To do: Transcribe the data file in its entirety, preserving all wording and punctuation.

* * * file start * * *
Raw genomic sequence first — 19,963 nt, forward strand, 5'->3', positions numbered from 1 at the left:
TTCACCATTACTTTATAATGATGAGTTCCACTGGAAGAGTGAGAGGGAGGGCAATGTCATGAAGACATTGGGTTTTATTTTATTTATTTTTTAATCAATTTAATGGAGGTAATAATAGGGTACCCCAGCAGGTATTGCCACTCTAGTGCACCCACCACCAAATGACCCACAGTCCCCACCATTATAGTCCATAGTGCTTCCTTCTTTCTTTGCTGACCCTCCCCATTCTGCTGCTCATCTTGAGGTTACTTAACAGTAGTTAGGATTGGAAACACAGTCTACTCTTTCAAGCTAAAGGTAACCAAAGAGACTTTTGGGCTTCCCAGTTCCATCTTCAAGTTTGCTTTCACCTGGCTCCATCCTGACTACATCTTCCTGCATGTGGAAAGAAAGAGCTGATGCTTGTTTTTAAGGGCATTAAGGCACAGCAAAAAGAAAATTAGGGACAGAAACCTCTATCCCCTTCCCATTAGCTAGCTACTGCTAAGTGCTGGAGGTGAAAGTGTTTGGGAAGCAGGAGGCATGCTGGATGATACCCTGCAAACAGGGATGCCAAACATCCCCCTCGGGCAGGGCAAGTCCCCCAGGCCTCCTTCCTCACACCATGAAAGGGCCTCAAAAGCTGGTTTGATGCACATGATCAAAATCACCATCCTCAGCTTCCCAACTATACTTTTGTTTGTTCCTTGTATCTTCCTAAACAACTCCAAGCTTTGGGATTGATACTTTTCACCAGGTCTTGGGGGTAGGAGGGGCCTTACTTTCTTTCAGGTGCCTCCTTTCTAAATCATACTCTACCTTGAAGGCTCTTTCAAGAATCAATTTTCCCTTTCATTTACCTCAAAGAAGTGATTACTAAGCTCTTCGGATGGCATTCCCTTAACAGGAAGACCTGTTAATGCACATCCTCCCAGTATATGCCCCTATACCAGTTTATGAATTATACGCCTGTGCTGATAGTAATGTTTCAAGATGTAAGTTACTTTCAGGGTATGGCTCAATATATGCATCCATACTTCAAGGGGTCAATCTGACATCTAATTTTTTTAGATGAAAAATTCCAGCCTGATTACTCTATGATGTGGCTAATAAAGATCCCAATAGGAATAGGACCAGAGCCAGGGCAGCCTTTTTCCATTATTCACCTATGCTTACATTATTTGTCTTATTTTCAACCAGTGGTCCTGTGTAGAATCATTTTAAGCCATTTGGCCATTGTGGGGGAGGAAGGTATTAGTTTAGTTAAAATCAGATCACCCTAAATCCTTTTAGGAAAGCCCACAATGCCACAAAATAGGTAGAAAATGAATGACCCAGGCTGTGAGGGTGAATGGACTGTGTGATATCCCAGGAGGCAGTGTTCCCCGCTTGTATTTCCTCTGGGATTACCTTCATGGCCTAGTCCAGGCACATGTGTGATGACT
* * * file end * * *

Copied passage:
Raw genomic sequence first — 19,963 nt, forward strand, 5'->3', positions numbered from 1 at the left:
TTCACCATTACTTTATAATGATGAGTTCCACTGGAAGAGTGAGAGGGAGGGCAATGTCATGAAGACATTGGGTTTTATTTTATTTATTTTTTAATCAATTTAATGGAGGTAATAATAGGGTACCCCAGCAGGTATTGCCACTCTAGTGCACCCACCACCAAATGACCCACAGTCCCCACCATTATAGTCCATAGTGCTTCCTTCTTTCTTTGCTGACCCTCCCCATTCTGCTGCTCATCTTGAGGTTACTTAACAGTAGTTAGGATTGGAAACACAGTCTACTCTTTCAAGCTAAAGGTAACCAAAGAGACTTTTGGGCTTCCCAGTTCCATCTTCAAGTTTGCTTTCACCTGGCTCCATCCTGACTACATCTTCCTGCATGTGGAAAGAAAGAGCTGATGCTTGTTTTTAAGGGCATTAAGGCACAGCAAAAAGAAAATTAGGGACAGAAACCTCTATCCCCTTCCCATTAGCTAGCTACTGCTAAGTGCTGGAGGTGAAAGTGTTTGGGAAGCAGGAGGCATGCTGGATGATACCCTGCAAACAGGGATGCCAAACATCCCCCTCGGGCAGGGCAAGTCCCCCAGGCCTCCTTCCTCACACCATGAAAGGGCCTCAAAAGCTGGTTTGATGCACATGATCAAAATCACCATCCTCAGCTTCCCAACTATACTTTTGTTTGTTCCTTGTATCTTCCTAAACAACTCCAAGCTTTGGGATTGATACTTTTCACCAGGTCTTGGGGGTAGGAGGGGCCTTACTTTCTTTCAGGTGCCTCCTTTCTAAATCATACTCTACCTTGAAGGCTCTTTCAAGAATCAATTTTCCCTTTCATTTACCTCAAAGAAGTGATTACTAAGCTCTTCGGATGGCATTCCCTTAACAGGAAGACCTGTTAATGCACATCCTCCCAGTATATGCCCCTATACCAGTTTATGAATTATACGCCTGTGCTGATAGTAATGTTTCAAGATGTAAGTTACTTTCAGGGTATGGCTCAATATATGCATCCATACTTCAAGGGGTCAATCTGACATCTAATTTTTTTAGATGAAAAATTCCAGCCTGATTACTCTATGATGTGGCTAATAAAGATCCCAATAGGAATAGGACCAGAGCCAGGGCAGCCTTTTTCCATTATTCACCTATGCTTACATTATTTGTCTTATTTTCAACCAGTGGTCCTGTGTAGAATCATTTTAAGCCATTTGGCCATTGTGGGGGAGGAAGGTATTAGTTTAGTTAAAATCAGATCACCCTAAATCCTTTTAGGAAAGCCCACAATGCCACAAAATAGGTAGAAAATGAATGACCCAGGCTGTGAGGGTGAATGGACTGTGTGATATCCCAGGAGGCAGTGTTCCCCGCTTGTATTTCCTCTGGGATTACCTTCATGGCCTAGTCCAGGCACATGTGTGATGACT